1Institute for Archeological Sciences, University of Tuebingen, 2Laboratoire de Paléoanthropologie, École Pratique des Hautes Études, Université de Bordeaux
Thursday 9:30-9:45, Ballroom A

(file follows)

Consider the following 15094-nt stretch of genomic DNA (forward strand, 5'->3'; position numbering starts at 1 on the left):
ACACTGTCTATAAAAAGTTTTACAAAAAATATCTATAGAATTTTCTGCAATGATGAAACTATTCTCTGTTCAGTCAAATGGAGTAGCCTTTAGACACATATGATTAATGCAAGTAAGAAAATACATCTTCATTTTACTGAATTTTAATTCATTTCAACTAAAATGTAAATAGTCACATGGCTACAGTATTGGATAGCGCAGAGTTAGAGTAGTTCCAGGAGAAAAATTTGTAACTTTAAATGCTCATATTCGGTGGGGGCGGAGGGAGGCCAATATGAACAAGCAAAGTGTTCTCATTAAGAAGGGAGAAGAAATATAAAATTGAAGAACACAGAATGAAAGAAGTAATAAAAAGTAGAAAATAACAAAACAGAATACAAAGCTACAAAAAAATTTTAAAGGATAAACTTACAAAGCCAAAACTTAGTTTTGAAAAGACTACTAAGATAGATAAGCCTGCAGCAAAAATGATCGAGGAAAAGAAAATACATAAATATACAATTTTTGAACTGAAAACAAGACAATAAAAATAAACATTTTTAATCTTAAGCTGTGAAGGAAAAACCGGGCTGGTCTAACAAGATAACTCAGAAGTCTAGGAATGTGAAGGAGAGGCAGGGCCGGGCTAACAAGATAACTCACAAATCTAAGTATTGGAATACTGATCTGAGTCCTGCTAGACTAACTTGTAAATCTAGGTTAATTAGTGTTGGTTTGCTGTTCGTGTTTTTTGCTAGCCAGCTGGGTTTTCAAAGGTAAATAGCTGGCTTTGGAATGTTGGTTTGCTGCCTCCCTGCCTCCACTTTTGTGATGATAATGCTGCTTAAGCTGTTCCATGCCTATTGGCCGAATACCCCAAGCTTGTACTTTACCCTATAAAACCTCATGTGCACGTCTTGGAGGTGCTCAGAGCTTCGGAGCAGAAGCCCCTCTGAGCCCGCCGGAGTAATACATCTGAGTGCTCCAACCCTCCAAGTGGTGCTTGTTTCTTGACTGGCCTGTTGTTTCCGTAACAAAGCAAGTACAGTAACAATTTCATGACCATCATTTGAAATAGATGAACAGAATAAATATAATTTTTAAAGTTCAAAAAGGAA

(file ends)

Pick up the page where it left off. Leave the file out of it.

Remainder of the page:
Yersinia pestis is one of the most deadly pathogens to infect human populations. The demonstration that Y. pestis DNA can be successfully retrieved from ancient tissues to the extent that whole genome reconstructions are possible reveals that opportunities to gain additional insight into its evolutionary history are within reach. This paper will summarise current knowledge on the estimates for when it arose as a human pathogen, its level of genetic diversity, and its associations with both historical and contemporary human populations. The methods for how we can acquire additional historical information about the bacterium will be explained, and important outstanding research questions regarding its relationship with human groups will be discussed.